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SA vehicle sales rise in January despite component shortages

Denis Droppa Group motoring editor
The Toyota Starlet was SA’s best selling passenger car in January on 1,472 units.
The Toyota Starlet was SA’s best selling passenger car in January on 1,472 units.
Image: Supplied

Despite an interest rate increase and a continued shortage of some models, SA’s new-vehicle sales had a healthy start to the year. According to figures released by the Naamsa automotive business council, sales in January of 41,382 units were 19.5% higher than in the corresponding month a year ago.

“January new vehicle sales kicked off the year at similar levels to the momentum created during the second half of 2021,” says Lebogang Gaoaketse, Head of Marketing and Communications at WesBank, referring to four months of sales in the period exceeding 41,000 units.

Both passenger cars and light commercial vehicles (LCVs) started the year positively, increasing 26.6% and 3.8% respectively over January 2021. Heavy trucks gained 9.6%, while medium trucks was the only segment to decline, at 4.3% down.

“Franchised dealers were responsible for 84.2% of these sales, which gave them a flying start to a year that promises to build on the upward trend experienced in 2021,” said Mark Dommisse, chairperson of the National Automobile Dealers’ Association (Nada).

These heartening figures were delivered despite shortages of some models due to ongoing component shortages, particularly semiconductors, which are likely to be with us for most of this year, he said.

“This shortage of product also means that few manufacturers or distributors are offering incentives to buyers making January’s performance even more impressive.”

Dommisse said rising interest rates and fuel prices will have some impact on the market in 2022, but generally the outlook is brighter than at the same stage last year when lockdown regulations were more stringent.

“We are particularly glad to see the substantial month-on-month growth of 26.5% in January passenger car sales, as this signals improving consumer and business confidence, which are critical for growth in our industry,” said Alex Boavida, vice-chairperson of Nada.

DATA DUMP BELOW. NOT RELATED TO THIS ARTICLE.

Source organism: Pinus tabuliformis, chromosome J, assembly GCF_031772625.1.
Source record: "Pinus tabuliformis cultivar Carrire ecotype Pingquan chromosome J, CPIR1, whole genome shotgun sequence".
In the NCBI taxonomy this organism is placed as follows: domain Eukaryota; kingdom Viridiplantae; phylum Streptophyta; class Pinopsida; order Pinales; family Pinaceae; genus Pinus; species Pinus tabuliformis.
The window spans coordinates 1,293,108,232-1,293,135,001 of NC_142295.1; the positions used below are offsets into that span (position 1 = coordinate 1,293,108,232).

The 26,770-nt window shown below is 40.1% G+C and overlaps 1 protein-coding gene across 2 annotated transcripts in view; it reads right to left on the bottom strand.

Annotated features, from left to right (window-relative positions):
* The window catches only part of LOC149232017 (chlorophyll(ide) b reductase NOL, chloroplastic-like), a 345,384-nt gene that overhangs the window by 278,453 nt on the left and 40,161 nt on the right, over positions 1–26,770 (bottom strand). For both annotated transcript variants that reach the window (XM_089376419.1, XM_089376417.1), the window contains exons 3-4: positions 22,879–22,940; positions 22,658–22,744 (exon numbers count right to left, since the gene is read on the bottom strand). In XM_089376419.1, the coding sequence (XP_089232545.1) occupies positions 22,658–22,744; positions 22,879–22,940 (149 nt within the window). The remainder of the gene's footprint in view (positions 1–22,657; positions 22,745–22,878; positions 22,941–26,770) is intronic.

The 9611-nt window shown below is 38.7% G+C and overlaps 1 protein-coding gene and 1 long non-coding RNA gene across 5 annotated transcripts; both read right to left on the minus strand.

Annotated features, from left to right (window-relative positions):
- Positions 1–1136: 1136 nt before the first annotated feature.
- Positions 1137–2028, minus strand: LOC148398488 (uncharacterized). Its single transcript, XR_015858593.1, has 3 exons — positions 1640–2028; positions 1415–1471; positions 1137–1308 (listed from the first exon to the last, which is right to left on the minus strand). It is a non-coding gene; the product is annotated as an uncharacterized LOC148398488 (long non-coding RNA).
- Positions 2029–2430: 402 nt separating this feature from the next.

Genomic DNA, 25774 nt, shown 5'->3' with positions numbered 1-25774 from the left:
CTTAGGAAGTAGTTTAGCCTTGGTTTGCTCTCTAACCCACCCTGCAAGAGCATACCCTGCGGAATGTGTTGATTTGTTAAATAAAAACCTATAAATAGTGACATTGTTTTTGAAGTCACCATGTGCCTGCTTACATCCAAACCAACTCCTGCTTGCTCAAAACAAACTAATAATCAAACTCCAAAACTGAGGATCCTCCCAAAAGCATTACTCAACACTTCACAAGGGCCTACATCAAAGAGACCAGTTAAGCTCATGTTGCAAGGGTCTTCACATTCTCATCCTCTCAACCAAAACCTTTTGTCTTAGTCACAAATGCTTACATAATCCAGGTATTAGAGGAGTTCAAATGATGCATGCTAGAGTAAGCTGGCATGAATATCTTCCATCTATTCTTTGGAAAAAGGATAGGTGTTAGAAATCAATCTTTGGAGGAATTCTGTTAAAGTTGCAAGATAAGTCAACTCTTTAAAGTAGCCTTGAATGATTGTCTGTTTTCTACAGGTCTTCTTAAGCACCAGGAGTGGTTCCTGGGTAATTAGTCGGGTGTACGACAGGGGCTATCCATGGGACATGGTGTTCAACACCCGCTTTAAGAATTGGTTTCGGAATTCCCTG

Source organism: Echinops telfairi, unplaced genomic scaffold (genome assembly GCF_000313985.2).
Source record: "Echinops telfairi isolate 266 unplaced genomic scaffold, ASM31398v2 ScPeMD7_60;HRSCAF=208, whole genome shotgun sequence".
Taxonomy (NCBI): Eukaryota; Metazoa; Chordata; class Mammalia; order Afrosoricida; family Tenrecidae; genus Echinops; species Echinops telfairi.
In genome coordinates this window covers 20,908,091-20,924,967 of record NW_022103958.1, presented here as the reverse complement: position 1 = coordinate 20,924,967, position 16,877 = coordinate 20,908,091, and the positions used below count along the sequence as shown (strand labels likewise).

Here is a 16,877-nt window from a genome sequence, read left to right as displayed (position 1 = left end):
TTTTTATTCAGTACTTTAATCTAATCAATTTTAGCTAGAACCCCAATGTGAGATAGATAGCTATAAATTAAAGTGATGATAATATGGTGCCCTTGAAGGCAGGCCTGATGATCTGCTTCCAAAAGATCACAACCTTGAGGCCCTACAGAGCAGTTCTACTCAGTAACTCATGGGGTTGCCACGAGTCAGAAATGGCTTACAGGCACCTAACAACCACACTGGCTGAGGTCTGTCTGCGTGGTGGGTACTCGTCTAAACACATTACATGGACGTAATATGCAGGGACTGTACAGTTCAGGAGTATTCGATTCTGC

“Some sectors in the luxury segment of the car market showed improvements, such as Mercedes-Benz doubling its monthly sales compared to the averages seen in Q3 and Q4 of 2021. Another good example is Porsche which reported 204 units sold — a 114% increase on the figure in December 2021,” she said.

Year-on-year comparisons remain difficult to interpret because of differing pandemic circumstances, WesBank remained positive for a continued slow recovery of the market during 2022.

“The 2021 annual market was up 22.1% to 464,122 units over the severely impacted 2020 sales (380,206), providing additional context of January’s performance,” says Gaoaketse. “Though consumers have faced their second interest rate increase since November and fuel prices continue their record high performances, confidence levels should continue to increase during the year as inhibiting pandemic regulations subside and economic improvement perseveres.”

Toyota retained its market leadership in January with 12,480 sales, ahead of VW (5,393), Suzuki Auto (3,232), Hyundai (2,668), Haval Motors (2,442), Renault (2,247), Nissan (2,172), Ford (1,639), Kia (1,507) and Isuzu Motors (1,433).



  1. Toyota Hilux — 2,803
  2. Toyota Starlet — 1,472
  3. VW Polo — 1,455
  4. Toyota Urban Cruiser — 1,454
  5. VW Polo Vivo — 1,373
  6. Toyota Corolla Cross — 1,356
  7. Isuzu D-Max — 1,141
  8. Toyota Hi-Ace — 1,076
  9. Suzuki Swift — 1,069
  10. Haval Jolion — 1,038
  11. Toyota Agya — 888
  12. Renault Kwid — 812
  13. Hyundai Atos — 795
  14. VW T-Cross — 781
  15. Toyota Corolla Quest — 741
  16. Toyota Fortuner — 707
  17. Ford EcoSport — 691
  18. Renault Triber — 648
  19. Mahindra Scorpio Pik-Up — 618
  20. Ford Ranger — 608

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